Whitney's Reviews > The Legacy

The Legacy by Gemma Malley
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May 19, 12

it was ok
bookshelves: murder-and-or-death, all-the-ways-the-world-can-go-wrong
Read from May 18 to 19, 2012

I finished reading this book and The Resistance in two days. The concept {a super virus emerging that none of the Legals immune system can handle} was such an interesting premis, not to mention a logical one. The lengths that Pincet Pharma goes to cover up the drugs failings was also interesting and a plot twist I found believable.

The characters {though they are teenagers} are so petulant, moody and emotional. Jude in the corner brooding away at his computer and mooning {inexplicably} over Shelia, Peter brooding at missing all the action when he should be caring for Molly, Ben and Anna...Anna and Shelia I can sympathize with more because of their experiences at Grange Hall, but Peter and Jude were so...whiny and self centered. Though Jude cared for Shelia it was only because he seemed to think she needed his protection as his "princess." I get he wanted to keep her safe, but I thought it was creepy considering he barely knew her and she didn't seem to want his help. I was frustrated by the boys grousing about trying to be Big Strong Men while Shelia and Anna were just left to care for the children and try to calm down their irrational heros. Which, obviously caring for the children is important, but something that only the girls cared about. For Peter and Jude everything was about fighting and "fun" and being leaders. Anna seemed to be the only rational one who realized that if the ultimate goal was to become the parents of a new generation, perhaps they should protect the new generation they were raising at home instead of whining about missing the fun and not being Pip's trusted friend.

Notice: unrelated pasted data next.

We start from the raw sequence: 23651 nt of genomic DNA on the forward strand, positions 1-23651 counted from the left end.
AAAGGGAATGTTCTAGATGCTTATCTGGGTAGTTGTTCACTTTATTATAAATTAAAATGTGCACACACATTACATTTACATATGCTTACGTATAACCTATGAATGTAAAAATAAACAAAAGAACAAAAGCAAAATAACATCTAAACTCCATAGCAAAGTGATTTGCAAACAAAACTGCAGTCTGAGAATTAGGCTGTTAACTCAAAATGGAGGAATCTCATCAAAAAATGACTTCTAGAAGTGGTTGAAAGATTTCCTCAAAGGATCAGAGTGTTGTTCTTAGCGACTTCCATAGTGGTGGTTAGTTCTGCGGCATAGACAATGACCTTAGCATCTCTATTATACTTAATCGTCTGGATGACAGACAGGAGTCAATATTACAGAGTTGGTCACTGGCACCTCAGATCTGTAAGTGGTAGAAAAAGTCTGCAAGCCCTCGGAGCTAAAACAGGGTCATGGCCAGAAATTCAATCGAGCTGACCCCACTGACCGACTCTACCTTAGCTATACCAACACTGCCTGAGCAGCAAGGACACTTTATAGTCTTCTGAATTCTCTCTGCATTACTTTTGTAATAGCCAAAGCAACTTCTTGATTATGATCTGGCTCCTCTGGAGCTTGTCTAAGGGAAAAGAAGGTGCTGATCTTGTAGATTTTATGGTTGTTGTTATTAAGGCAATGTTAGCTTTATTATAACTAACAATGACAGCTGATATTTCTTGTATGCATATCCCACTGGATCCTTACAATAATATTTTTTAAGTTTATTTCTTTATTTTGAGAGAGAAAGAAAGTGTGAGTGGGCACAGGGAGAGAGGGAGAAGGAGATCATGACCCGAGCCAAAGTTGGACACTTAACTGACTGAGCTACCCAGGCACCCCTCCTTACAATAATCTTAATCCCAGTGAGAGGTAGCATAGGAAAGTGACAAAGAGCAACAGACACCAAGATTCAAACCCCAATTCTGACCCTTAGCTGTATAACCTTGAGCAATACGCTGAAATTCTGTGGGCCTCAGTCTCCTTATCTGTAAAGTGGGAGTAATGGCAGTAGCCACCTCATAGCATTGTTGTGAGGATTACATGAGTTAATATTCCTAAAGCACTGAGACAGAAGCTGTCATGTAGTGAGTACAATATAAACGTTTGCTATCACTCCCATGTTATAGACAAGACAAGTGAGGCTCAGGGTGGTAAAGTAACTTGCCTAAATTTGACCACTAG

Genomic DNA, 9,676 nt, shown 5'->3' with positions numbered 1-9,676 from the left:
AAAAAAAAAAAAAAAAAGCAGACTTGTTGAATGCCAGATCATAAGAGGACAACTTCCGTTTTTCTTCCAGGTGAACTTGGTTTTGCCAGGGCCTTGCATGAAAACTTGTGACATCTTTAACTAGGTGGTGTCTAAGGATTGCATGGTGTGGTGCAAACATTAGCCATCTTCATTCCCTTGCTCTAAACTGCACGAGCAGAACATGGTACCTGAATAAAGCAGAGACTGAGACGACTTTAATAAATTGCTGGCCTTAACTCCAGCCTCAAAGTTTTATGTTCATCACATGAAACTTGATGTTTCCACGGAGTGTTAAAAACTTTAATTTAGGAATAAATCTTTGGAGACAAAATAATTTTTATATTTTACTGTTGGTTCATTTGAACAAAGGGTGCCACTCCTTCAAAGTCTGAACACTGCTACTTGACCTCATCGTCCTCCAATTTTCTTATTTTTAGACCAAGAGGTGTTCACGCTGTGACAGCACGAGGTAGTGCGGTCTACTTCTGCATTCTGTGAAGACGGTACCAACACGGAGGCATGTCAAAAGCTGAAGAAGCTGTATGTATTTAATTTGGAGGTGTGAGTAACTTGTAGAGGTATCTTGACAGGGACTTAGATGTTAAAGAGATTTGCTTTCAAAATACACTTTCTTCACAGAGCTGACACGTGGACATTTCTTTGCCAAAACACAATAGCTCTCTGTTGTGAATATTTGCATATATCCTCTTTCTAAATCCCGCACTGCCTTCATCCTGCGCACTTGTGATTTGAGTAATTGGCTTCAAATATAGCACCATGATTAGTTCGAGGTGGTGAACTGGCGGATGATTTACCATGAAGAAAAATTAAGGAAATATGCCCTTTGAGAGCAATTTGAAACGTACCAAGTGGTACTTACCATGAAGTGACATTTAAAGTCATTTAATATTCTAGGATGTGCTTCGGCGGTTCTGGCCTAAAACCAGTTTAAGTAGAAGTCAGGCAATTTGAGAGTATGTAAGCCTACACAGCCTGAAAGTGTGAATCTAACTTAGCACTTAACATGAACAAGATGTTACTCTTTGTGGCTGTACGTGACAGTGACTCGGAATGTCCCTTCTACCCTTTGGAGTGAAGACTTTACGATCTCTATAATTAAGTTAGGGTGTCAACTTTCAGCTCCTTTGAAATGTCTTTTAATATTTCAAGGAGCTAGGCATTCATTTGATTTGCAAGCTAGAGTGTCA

I thought Malley did a great job of tying up all the loose ends at the end of the book and brining the trilogy to a satisfying end. I'm conflicted on whether I should support a certain someone at the end because of his role in creating so much misery for a greater outcome. But, it's an interesting conflict and one that makes the book even more worth discussing.

I enjoyed the questions that were brought up in this book {life, death, survival of the fittest, the triumph of Science over Nature, what makes a life worthwhile}, but the characters were irritating at best, irrational and stereotyped at worst.
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